Chewing gum may lead to more time shopping, study suggests

Ksenia Sergueeva, a graduate student in the master program of science in management, with Seung Hwan (Mark) Lee, an associate professor at the Ted Rogers School of Retail Management. (Courtesy Ryerson University)

Ever wonder what is so relaxing about chewing gum? New research from the Ted Rogers School of Retail Management shows that chewing gum may lead to more time browsing and thinking about what to buy while shopping.

In an interview, Ryerson professor and co-author of the study Seung Hwan (Mark) Lee says that the motive behind the study was exploring what would help consumers think or browse more in a retail environment.

Ksenia Sergueeva, a graduate student in the master program of science in management, is the other co-author of the study. “Retailers have been trying to influence consumer behaviour for years now, through music, different scents or colours,” she says in a news release. “They have also experimented with in-store sampling to see if that persuades people to spend more time in a store, giving them a chance to familiarize themselves with different products.”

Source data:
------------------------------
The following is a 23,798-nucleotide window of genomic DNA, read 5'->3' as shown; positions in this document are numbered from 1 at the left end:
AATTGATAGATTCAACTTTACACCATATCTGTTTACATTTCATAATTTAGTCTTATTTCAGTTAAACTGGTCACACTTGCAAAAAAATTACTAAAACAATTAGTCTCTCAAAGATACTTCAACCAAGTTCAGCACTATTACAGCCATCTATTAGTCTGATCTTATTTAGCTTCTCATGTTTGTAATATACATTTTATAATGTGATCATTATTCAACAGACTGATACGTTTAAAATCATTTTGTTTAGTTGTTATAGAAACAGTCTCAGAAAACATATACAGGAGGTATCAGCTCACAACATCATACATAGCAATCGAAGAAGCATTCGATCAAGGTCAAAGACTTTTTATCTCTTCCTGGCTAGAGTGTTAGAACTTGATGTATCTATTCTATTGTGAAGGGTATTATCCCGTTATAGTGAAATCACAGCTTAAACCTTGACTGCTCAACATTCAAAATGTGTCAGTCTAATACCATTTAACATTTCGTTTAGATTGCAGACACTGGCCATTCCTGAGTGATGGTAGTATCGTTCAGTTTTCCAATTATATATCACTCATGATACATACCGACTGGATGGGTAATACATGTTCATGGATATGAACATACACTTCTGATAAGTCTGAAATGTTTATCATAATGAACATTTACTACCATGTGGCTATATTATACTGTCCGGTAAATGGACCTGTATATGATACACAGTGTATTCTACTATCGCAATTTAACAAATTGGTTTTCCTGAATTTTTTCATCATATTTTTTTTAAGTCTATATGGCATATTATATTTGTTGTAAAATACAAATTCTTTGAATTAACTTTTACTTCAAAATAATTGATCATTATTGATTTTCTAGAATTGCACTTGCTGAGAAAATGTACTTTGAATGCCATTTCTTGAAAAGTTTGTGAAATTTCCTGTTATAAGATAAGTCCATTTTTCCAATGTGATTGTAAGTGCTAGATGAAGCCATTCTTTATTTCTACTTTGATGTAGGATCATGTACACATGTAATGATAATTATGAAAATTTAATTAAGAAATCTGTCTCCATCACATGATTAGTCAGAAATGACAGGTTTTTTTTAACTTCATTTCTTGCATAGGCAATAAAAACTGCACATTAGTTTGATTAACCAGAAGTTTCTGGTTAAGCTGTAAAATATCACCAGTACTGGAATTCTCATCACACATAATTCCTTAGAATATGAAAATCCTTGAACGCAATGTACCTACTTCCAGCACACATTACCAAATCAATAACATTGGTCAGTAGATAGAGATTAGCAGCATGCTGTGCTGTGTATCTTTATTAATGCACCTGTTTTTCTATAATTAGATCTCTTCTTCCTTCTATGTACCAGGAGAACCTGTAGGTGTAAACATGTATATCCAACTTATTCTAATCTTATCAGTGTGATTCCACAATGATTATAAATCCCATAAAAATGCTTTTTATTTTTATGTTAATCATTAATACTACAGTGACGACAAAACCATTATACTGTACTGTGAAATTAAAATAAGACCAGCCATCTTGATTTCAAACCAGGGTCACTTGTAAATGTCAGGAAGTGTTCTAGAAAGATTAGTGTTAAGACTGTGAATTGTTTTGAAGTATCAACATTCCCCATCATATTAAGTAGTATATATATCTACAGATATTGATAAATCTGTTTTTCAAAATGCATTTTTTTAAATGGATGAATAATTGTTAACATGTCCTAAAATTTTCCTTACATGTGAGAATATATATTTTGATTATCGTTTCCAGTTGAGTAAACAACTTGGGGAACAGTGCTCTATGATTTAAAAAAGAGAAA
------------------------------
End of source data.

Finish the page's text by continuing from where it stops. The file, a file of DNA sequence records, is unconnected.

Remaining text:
Lee says, neurologically, chewing is associated with increased blood flow, which leads to a reduction in stress and an increase in concentration, arousal and mood. While the association of this activity with chewing was known from previous research, Lee says he wanted to figure out the specific impact of chewing in a retail setting.

Five studies informed the research. The first four compared the behaviour of 308 students from a U.S. university. Some of them chewed gum, and some did not.  Both groups were given a variety of tasks to complete, including imagining that they were shopping at an online retailer for a book and spending $100 on Amazon.com to buy gifts for three of their friends/family members.

In all of these studies, researchers concluded that those chewing gum spent more time thinking about their purchases and browsing.

In the final study, researchers studied 56 consumers in a grocery store. Half chewed gum and half did not. Based on the effect of chewing, researchers anticipated that people chewing gum would see a difference between their predicted behaviour and actual behaviour during the course of their grocery shopping experience.

They found that people chewing gum spent more time than they originally predicted they would and bought more items than they originally intended.

According to Lee, however, increased thinking and longer browsing time doesn’t necessarily lead to more money spent in store.

Lee says the results are a useful tool for retailers to subtly influence consumer behaviour.

To download the study, click here.

 

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